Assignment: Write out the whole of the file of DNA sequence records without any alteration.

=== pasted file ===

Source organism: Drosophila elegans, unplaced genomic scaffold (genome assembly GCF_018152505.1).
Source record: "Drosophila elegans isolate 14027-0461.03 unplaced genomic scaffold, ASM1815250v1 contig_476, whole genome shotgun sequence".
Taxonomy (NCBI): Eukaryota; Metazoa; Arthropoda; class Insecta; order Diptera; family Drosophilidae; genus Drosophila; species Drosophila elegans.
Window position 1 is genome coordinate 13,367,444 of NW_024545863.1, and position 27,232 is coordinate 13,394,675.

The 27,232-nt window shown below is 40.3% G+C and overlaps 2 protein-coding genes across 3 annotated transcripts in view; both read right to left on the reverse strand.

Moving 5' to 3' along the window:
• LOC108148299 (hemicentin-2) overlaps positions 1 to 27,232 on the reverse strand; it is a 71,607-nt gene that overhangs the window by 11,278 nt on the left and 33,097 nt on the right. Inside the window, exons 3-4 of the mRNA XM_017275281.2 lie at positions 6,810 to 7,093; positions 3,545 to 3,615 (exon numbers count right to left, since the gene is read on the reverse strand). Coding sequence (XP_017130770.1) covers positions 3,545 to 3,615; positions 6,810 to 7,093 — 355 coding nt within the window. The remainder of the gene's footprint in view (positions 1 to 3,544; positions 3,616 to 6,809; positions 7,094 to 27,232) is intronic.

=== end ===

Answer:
Source organism: Drosophila elegans, unplaced genomic scaffold (genome assembly GCF_018152505.1).
Source record: "Drosophila elegans isolate 14027-0461.03 unplaced genomic scaffold, ASM1815250v1 contig_476, whole genome shotgun sequence".
Taxonomy (NCBI): Eukaryota; Metazoa; Arthropoda; class Insecta; order Diptera; family Drosophilidae; genus Drosophila; species Drosophila elegans.
Window position 1 is genome coordinate 13,367,444 of NW_024545863.1, and position 27,232 is coordinate 13,394,675.

The 27,232-nt window shown below is 40.3% G+C and overlaps 2 protein-coding genes across 3 annotated transcripts in view; both read right to left on the reverse strand.

Moving 5' to 3' along the window:
• LOC108148299 (hemicentin-2) overlaps positions 1 to 27,232 on the reverse strand; it is a 71,607-nt gene that overhangs the window by 11,278 nt on the left and 33,097 nt on the right. Inside the window, exons 3-4 of the mRNA XM_017275281.2 lie at positions 6,810 to 7,093; positions 3,545 to 3,615 (exon numbers count right to left, since the gene is read on the reverse strand). Coding sequence (XP_017130770.1) covers positions 3,545 to 3,615; positions 6,810 to 7,093 — 355 coding nt within the window. The remainder of the gene's footprint in view (positions 1 to 3,544; positions 3,616 to 6,809; positions 7,094 to 27,232) is intronic.